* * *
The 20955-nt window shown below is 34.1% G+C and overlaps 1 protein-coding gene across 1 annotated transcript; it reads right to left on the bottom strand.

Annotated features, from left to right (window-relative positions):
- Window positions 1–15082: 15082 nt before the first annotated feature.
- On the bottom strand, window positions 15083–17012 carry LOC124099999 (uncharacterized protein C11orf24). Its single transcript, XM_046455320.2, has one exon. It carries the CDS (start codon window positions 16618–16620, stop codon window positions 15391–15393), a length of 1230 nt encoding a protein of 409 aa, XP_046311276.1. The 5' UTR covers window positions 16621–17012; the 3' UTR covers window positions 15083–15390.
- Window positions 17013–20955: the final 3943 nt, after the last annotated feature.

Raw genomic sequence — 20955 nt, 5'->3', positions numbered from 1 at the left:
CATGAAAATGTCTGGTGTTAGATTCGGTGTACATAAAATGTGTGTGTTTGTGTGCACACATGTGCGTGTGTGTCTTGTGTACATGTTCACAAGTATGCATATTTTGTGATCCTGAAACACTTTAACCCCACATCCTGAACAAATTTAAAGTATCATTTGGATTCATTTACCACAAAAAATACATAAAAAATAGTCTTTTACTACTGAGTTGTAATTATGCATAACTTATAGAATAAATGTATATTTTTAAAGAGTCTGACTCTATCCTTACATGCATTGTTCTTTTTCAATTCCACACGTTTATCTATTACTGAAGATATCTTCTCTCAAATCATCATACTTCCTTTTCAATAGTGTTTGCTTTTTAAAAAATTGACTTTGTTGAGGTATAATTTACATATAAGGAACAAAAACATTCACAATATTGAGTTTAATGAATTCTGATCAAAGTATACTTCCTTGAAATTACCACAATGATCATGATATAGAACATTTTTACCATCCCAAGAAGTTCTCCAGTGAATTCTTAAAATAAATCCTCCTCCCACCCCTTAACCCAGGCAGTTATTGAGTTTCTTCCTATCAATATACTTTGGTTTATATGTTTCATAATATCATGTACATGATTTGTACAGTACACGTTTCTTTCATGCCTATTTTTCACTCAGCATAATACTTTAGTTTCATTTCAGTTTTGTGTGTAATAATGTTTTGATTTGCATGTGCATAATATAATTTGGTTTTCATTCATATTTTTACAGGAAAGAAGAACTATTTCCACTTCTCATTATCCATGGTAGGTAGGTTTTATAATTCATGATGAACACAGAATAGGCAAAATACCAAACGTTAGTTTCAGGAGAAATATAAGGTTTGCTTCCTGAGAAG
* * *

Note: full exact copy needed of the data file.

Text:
The 20955-nt window shown below is 34.1% G+C and overlaps 1 protein-coding gene across 1 annotated transcript; it reads right to left on the bottom strand.

Annotated features, from left to right (window-relative positions):
- Window positions 1–15082: 15082 nt before the first annotated feature.
- On the bottom strand, window positions 15083–17012 carry LOC124099999 (uncharacterized protein C11orf24). Its single transcript, XM_046455320.2, has one exon. It carries the CDS (start codon window positions 16618–16620, stop codon window positions 15391–15393), a length of 1230 nt encoding a protein of 409 aa, XP_046311276.1. The 5' UTR covers window positions 16621–17012; the 3' UTR covers window positions 15083–15390.
- Window positions 17013–20955: the final 3943 nt, after the last annotated feature.

Raw genomic sequence — 20955 nt, 5'->3', positions numbered from 1 at the left:
CATGAAAATGTCTGGTGTTAGATTCGGTGTACATAAAATGTGTGTGTTTGTGTGCACACATGTGCGTGTGTGTCTTGTGTACATGTTCACAAGTATGCATATTTTGTGATCCTGAAACACTTTAACCCCACATCCTGAACAAATTTAAAGTATCATTTGGATTCATTTACCACAAAAAATACATAAAAAATAGTCTTTTACTACTGAGTTGTAATTATGCATAACTTATAGAATAAATGTATATTTTTAAAGAGTCTGACTCTATCCTTACATGCATTGTTCTTTTTCAATTCCACACGTTTATCTATTACTGAAGATATCTTCTCTCAAATCATCATACTTCCTTTTCAATAGTGTTTGCTTTTTAAAAAATTGACTTTGTTGAGGTATAATTTACATATAAGGAACAAAAACATTCACAATATTGAGTTTAATGAATTCTGATCAAAGTATACTTCCTTGAAATTACCACAATGATCATGATATAGAACATTTTTACCATCCCAAGAAGTTCTCCAGTGAATTCTTAAAATAAATCCTCCTCCCACCCCTTAACCCAGGCAGTTATTGAGTTTCTTCCTATCAATATACTTTGGTTTATATGTTTCATAATATCATGTACATGATTTGTACAGTACACGTTTCTTTCATGCCTATTTTTCACTCAGCATAATACTTTAGTTTCATTTCAGTTTTGTGTGTAATAATGTTTTGATTTGCATGTGCATAATATAATTTGGTTTTCATTCATATTTTTACAGGAAAGAAGAACTATTTCCACTTCTCATTATCCATGGTAGGTAGGTTTTATAATTCATGATGAACACAGAATAGGCAAAATACCAAACGTTAGTTTCAGGAGAAATATAAGGTTTGCTTCCTGAGAAG